Juan Uribe, off to a slow start, says he's not pressing
Juan Uribe knows the refrain. He’s heard all the stories, is familiar with the rationale.
Player signs big contract with a new team, tries too hard to impress, gets all out of whack and struggles.
Uribe signed a three-year, $21-million deal with the Dodgers in the offseason and entered Saturday batting .156 without a home run and only three RBIs.
He does not look like the Uribe who hit 24 home runs and drove in 85 runs for the Giants last season.
"I can’t say for sure what’s going on, but I hope he’s not pressing," said Dodgers manager Don Mattingly. "That’s one thing we don’t want. We just want him to be himself.
"We’ve seen it a lot when guys comes over to a new club. They want to show them what they can do, show them that they’re worth the deal. I mean, you’re impressing new eyes, and that’s always tough. You’re trying to show people what you can do instead of just letting it happen."
Yet Uribe said he’s a long way from pressing, from trying to justify anything.
"It’s only one month," Uribe said. "Not even a month. How many more months? It’s 5½ months more. It’s not finished right now.
Last season the 32-year-old Dominican had a career year for the Giants. The Dodgers needed to add power, and he was their only significant off-season addition.
With the Dodgers off to an unimpressive offensive start, naturally some eyes fall to Uribe’s lack of production. Uribe shrugs.
"I come into the ballpark every day to work," he said. "I work hard. That’s the way to do it. You control what you can control. I work hard every day to get better. One day, and I can do better. One day."
Uribe has struck out a team-high 12 times in 45 at-bats. He has a reputation as a hard, free swinger, though some of his misses have been at pitches clearly out of the strike zone.
Mattingly understands who he is dealing with but thinks Uribe could have had some more disciplined at-bats.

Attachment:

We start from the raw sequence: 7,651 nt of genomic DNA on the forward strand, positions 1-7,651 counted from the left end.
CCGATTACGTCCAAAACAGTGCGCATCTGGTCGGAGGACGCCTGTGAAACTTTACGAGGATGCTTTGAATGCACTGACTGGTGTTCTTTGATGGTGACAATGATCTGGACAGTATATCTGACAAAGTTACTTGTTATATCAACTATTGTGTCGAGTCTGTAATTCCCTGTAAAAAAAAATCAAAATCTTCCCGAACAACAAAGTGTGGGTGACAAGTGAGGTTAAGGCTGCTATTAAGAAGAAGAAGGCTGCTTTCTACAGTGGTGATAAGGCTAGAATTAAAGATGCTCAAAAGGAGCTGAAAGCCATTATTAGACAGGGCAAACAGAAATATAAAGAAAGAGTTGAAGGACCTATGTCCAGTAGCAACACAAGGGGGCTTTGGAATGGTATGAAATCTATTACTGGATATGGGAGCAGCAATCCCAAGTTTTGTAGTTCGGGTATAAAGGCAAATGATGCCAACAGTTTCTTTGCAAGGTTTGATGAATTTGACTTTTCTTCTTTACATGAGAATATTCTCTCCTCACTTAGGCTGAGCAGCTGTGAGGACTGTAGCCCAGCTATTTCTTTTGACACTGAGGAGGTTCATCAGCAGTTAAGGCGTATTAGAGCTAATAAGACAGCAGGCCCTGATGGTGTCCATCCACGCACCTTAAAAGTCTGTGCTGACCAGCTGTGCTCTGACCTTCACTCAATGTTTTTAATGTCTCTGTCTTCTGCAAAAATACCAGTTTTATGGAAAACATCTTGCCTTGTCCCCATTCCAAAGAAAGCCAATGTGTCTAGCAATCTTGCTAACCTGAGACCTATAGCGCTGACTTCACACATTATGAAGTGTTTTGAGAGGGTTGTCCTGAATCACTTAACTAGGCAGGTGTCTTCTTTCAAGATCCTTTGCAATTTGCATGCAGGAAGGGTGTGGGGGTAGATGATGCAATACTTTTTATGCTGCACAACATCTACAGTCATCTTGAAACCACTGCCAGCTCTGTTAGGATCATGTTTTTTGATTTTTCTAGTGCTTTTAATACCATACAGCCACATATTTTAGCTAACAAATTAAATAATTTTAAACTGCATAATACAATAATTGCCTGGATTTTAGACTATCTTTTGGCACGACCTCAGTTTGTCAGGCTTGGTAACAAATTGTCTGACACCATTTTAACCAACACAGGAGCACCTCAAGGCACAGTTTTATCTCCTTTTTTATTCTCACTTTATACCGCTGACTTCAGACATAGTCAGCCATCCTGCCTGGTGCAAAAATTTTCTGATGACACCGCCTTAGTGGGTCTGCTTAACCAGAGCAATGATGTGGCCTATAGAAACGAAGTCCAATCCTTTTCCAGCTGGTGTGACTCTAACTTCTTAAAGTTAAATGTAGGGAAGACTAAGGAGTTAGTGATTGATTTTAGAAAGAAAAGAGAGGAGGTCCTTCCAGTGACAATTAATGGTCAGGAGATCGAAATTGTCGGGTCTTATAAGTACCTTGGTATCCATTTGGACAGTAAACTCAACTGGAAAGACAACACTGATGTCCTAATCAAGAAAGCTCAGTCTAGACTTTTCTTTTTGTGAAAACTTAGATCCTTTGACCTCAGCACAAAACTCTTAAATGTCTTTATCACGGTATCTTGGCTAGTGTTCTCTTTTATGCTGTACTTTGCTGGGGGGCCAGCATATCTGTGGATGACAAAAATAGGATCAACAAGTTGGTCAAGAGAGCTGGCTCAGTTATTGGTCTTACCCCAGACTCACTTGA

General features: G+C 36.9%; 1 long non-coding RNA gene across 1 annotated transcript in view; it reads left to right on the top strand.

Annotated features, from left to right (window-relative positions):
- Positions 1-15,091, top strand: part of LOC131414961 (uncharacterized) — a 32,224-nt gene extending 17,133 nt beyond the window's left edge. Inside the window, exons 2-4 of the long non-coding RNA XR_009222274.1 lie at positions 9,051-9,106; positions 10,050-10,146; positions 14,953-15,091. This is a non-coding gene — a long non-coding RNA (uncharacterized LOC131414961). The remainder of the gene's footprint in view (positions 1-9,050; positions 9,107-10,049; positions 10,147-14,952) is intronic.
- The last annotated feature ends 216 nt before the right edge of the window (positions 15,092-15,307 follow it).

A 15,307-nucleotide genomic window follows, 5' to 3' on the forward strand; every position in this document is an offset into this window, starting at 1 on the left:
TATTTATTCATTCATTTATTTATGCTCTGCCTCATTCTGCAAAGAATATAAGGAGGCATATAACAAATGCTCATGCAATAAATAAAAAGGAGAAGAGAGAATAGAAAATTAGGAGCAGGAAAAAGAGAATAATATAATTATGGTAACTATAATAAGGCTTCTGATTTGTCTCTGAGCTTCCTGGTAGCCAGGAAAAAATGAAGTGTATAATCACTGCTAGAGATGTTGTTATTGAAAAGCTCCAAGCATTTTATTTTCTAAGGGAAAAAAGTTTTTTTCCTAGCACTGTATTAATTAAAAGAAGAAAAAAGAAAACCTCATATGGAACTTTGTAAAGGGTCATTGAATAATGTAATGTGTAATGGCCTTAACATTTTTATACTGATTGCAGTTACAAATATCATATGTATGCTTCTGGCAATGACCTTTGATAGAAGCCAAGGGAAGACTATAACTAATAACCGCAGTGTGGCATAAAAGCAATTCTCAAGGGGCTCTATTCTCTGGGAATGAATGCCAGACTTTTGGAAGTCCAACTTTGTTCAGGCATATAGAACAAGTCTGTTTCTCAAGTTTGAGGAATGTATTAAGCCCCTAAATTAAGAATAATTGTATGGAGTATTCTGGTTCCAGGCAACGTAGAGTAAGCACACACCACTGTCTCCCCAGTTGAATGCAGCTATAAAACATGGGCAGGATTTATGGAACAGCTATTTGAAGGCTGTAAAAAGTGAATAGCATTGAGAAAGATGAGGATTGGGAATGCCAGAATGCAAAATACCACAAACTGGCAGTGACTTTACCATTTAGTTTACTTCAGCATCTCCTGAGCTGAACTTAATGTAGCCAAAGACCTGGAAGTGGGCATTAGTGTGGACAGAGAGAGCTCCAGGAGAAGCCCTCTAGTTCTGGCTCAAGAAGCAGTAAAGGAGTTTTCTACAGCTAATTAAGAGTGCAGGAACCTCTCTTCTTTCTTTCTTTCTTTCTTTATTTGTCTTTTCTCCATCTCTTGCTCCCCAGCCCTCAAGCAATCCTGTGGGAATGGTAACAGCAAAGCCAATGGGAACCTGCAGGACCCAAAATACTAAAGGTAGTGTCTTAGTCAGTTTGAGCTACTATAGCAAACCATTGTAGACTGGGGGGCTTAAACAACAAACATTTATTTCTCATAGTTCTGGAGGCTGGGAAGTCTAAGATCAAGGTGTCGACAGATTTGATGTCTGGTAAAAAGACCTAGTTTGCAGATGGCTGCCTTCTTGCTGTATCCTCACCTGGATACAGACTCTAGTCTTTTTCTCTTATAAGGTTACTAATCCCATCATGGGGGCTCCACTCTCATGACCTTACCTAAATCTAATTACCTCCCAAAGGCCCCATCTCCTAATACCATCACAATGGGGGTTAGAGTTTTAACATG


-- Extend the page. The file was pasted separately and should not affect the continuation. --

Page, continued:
"Sometimes, again that kind of shows you he wants to do something for us and show people," Mattingly said. "But you kinda are what you eat. You swing at stuff out of the strike zone all the time, you’re not going to hit very well.
"He doesn’t get cheated very often, but we still have to get him maybe a little more in the area."
Mattingly said there is no telltale sign to observe from the dugout to determine whether a player is pressing. You offer encouragement, cross fingers and send them out the next day. Otherwise, it’s hard to tell.
"Not really," he said. "They’re the ones who know it the best. You talk to them about it. We’ve talked to him a couple of different times about just being himself. We know what he can do.
"They come back. They’re career hitters for a reasons. [Ex-Dodgers and Yankees coach] Frank Howard always used to tell me, 'You’re a .300 hitter. You hit .200 in April, that means you hit .400 in May.' It always evens up to where they normally are."
Uribe’s versatility has been an early benefit to the Dodgers. Signed to play second base, he started seven games at third, most while Casey Blake was out with an injured back. Saturday he started at shortstop, where he mostly played for the Giants last season.
"For me it’s no problem," Uribe said. "I’m here to help the team. Wherever Donny puts me in the lineup, I can do it. The manager’s the boss.
"That would be an excuse. 'Oh, I no can hit because I play third. I no can hit because I play second.' Nah, that’s an excuse. Wherever they put you, you hit."
Uribe received his World Series ring from the Giants on Monday in an on-field ceremony in San Francisco. The Giants surrounded home plate and mugged him afterwards, giving him warm embraces.
Uribe was moved by their response, but doesn’t want anyone to get the wrong idea.
"It was emotional, happy," he said. "The ring, the teammates, what they do to me. But I feel happy here and comfortable here. I like it here."
-- Steve Dilbeck
Photo: Dodgers infielder Juan Uribe takes a cut against the Giants on opening day at Dodger Stadium. Credit: Kevork Djansezian / Getty Images